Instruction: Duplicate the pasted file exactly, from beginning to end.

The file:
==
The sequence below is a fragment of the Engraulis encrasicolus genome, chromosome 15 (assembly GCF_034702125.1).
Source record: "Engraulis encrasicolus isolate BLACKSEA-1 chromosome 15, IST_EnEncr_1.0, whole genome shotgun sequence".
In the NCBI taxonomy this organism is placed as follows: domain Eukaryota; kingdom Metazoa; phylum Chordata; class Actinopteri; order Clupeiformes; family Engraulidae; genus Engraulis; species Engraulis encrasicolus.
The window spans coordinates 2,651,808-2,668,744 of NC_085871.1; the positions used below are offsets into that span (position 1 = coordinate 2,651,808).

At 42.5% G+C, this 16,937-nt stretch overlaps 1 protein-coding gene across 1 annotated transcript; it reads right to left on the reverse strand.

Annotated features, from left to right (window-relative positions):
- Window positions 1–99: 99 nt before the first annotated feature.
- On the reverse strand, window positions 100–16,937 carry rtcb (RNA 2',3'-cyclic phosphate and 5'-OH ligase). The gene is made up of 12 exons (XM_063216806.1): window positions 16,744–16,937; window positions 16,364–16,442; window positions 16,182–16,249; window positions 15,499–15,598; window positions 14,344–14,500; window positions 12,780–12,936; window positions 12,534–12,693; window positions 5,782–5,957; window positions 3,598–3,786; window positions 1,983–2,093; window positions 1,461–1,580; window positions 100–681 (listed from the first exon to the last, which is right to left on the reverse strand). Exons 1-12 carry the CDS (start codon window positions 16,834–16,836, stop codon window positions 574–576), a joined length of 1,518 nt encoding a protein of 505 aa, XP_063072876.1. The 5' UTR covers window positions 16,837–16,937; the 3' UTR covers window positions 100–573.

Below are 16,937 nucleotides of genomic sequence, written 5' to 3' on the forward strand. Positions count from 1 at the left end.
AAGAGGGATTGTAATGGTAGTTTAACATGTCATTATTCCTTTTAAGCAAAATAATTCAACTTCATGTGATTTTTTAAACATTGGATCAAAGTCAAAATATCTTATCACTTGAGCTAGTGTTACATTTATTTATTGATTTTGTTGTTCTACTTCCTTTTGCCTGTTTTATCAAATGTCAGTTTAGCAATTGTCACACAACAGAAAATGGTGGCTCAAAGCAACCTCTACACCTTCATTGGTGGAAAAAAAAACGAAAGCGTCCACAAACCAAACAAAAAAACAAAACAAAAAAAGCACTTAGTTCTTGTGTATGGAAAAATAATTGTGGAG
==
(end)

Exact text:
The sequence below is a fragment of the Engraulis encrasicolus genome, chromosome 15 (assembly GCF_034702125.1).
Source record: "Engraulis encrasicolus isolate BLACKSEA-1 chromosome 15, IST_EnEncr_1.0, whole genome shotgun sequence".
In the NCBI taxonomy this organism is placed as follows: domain Eukaryota; kingdom Metazoa; phylum Chordata; class Actinopteri; order Clupeiformes; family Engraulidae; genus Engraulis; species Engraulis encrasicolus.
The window spans coordinates 2,651,808-2,668,744 of NC_085871.1; the positions used below are offsets into that span (position 1 = coordinate 2,651,808).

At 42.5% G+C, this 16,937-nt stretch overlaps 1 protein-coding gene across 1 annotated transcript; it reads right to left on the reverse strand.

Annotated features, from left to right (window-relative positions):
- Window positions 1–99: 99 nt before the first annotated feature.
- On the reverse strand, window positions 100–16,937 carry rtcb (RNA 2',3'-cyclic phosphate and 5'-OH ligase). The gene is made up of 12 exons (XM_063216806.1): window positions 16,744–16,937; window positions 16,364–16,442; window positions 16,182–16,249; window positions 15,499–15,598; window positions 14,344–14,500; window positions 12,780–12,936; window positions 12,534–12,693; window positions 5,782–5,957; window positions 3,598–3,786; window positions 1,983–2,093; window positions 1,461–1,580; window positions 100–681 (listed from the first exon to the last, which is right to left on the reverse strand). Exons 1-12 carry the CDS (start codon window positions 16,834–16,836, stop codon window positions 574–576), a joined length of 1,518 nt encoding a protein of 505 aa, XP_063072876.1. The 5' UTR covers window positions 16,837–16,937; the 3' UTR covers window positions 100–573.

Below are 16,937 nucleotides of genomic sequence, written 5' to 3' on the forward strand. Positions count from 1 at the left end.
AAGAGGGATTGTAATGGTAGTTTAACATGTCATTATTCCTTTTAAGCAAAATAATTCAACTTCATGTGATTTTTTAAACATTGGATCAAAGTCAAAATATCTTATCACTTGAGCTAGTGTTACATTTATTTATTGATTTTGTTGTTCTACTTCCTTTTGCCTGTTTTATCAAATGTCAGTTTAGCAATTGTCACACAACAGAAAATGGTGGCTCAAAGCAACCTCTACACCTTCATTGGTGGAAAAAAAAACGAAAGCGTCCACAAACCAAACAAAAAAACAAAACAAAAAAAGCACTTAGTTCTTGTGTATGGAAAAATAATTGTGGAG